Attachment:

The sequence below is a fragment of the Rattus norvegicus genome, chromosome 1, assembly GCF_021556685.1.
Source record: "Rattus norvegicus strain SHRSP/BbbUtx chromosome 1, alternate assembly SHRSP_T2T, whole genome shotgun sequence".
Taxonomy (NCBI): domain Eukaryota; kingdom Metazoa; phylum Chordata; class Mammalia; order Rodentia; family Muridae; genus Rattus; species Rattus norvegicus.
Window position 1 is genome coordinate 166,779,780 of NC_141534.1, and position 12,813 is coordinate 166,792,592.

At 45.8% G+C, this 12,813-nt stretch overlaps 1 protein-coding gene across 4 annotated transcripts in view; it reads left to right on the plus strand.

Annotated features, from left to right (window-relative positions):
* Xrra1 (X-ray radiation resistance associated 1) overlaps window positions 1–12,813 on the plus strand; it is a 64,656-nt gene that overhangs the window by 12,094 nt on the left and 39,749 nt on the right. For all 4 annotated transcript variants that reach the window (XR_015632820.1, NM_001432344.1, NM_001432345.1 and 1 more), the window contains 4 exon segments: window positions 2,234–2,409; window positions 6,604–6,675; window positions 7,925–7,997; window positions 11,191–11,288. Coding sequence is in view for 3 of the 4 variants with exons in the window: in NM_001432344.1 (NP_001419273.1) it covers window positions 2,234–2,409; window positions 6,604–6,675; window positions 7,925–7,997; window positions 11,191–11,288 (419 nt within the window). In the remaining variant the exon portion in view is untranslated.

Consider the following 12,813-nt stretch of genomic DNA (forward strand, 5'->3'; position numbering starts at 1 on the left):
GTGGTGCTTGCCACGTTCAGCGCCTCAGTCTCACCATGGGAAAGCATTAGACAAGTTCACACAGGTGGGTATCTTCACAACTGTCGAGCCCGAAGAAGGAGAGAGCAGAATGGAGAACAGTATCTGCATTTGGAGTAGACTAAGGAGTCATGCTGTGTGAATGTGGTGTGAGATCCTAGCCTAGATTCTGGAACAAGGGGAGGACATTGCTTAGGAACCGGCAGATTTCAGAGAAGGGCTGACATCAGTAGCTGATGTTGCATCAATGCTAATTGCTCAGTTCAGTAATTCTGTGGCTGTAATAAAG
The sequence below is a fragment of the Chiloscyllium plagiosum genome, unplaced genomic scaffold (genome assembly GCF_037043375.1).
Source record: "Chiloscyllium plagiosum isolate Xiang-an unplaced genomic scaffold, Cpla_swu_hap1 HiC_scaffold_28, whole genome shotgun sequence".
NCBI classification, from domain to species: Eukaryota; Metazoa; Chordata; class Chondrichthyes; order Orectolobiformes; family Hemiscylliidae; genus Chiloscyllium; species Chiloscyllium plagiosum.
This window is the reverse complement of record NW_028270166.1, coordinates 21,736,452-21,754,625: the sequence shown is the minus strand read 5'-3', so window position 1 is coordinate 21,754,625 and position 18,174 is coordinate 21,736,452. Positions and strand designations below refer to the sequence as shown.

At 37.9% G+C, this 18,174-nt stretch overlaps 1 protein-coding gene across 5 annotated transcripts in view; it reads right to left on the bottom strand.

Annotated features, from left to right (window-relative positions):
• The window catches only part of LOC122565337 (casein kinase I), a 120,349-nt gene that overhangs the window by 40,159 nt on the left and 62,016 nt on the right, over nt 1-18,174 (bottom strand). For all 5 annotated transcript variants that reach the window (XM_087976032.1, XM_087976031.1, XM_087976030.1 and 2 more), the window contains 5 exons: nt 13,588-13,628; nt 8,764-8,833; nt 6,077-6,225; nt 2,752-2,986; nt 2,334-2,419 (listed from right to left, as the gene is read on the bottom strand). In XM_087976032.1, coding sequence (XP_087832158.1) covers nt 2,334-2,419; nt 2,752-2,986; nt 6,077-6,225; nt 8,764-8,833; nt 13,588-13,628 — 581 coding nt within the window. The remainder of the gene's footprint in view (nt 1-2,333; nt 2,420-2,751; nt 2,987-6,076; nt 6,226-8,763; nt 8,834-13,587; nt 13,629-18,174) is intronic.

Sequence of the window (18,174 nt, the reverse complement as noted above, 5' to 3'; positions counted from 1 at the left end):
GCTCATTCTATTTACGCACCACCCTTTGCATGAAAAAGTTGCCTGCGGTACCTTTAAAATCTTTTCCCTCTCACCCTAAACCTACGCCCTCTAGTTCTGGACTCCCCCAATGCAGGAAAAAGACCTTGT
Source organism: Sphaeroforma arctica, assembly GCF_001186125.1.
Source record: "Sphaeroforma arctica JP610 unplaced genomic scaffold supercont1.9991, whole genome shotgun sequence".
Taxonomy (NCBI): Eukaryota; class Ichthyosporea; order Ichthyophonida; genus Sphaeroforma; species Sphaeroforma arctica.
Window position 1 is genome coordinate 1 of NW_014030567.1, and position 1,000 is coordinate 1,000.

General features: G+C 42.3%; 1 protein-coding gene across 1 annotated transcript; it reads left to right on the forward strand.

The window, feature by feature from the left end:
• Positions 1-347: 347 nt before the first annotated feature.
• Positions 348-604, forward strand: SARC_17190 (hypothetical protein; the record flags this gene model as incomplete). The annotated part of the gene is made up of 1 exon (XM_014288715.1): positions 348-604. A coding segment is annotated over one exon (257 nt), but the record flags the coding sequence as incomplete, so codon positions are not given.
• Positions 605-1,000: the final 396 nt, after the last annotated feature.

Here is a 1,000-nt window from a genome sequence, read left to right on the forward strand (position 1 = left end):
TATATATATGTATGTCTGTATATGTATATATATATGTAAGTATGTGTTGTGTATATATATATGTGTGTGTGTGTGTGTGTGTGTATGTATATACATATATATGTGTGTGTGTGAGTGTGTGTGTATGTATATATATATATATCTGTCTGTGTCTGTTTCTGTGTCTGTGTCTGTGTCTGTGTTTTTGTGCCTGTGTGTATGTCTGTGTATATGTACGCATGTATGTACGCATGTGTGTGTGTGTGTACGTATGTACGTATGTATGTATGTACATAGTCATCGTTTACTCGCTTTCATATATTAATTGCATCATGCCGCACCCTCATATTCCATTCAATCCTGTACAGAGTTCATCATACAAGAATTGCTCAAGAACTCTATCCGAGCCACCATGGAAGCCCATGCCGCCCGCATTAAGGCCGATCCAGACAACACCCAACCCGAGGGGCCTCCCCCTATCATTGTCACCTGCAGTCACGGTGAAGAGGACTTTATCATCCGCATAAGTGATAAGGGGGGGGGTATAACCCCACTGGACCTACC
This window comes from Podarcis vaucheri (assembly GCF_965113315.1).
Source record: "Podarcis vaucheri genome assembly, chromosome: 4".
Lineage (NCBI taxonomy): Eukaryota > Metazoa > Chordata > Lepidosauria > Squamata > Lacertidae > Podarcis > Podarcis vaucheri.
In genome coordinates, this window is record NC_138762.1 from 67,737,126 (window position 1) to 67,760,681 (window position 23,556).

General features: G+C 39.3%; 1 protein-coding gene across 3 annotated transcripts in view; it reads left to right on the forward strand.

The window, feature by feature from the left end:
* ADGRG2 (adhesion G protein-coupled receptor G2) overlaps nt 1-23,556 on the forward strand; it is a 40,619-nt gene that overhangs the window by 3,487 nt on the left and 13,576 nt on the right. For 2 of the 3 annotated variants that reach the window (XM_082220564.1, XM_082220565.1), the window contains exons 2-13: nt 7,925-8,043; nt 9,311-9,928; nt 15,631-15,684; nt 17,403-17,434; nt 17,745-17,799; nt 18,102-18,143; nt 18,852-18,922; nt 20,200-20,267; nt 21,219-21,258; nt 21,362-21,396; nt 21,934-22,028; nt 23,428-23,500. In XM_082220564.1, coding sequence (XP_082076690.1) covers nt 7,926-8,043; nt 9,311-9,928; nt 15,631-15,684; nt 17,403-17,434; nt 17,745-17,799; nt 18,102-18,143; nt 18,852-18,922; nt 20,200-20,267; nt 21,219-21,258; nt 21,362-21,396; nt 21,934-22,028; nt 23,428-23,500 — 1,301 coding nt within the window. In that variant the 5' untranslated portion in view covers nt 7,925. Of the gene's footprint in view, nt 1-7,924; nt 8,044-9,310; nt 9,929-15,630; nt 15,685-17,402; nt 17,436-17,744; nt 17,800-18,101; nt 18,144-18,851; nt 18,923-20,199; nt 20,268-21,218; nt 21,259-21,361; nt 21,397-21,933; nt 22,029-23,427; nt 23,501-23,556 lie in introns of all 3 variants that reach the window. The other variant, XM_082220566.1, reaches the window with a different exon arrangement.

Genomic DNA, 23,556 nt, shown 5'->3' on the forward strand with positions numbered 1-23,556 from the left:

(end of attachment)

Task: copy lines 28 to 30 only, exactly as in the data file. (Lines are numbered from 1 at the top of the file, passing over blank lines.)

Here is a 1,000-nt window from a genome sequence, read left to right on the forward strand (position 1 = left end):
TATATATATGTATGTCTGTATATGTATATATATATGTAAGTATGTGTTGTGTATATATATATGTGTGTGTGTGTGTGTGTGTGTATGTATATACATATATATGTGTGTGTGTGAGTGTGTGTGTATGTATATATATATATATCTGTCTGTGTCTGTTTCTGTGTCTGTGTCTGTGTCTGTGTTTTTGTGCCTGTGTGTATGTCTGTGTATATGTACGCATGTATGTACGCATGTGTGTGTGTGTGTACGTATGTACGTATGTATGTATGTACATAGTCATCGTTTACTCGCTTTCATATATTAATTGCATCATGCCGCACCCTCATATTCCATTCAATCCTGTACAGAGTTCATCATACAAGAATTGCTCAAGAACTCTATCCGAGCCACCATGGAAGCCCATGCCGCCCGCATTAAGGCCGATCCAGACAACACCCAACCCGAGGGGCCTCCCCCTATCATTGTCACCTGCAGTCACGGTGAAGAGGACTTTATCATCCGCATAAGTGATAAGGGGGGGGGTATAACCCCACTGGACCTACC
This window comes from Podarcis vaucheri (assembly GCF_965113315.1).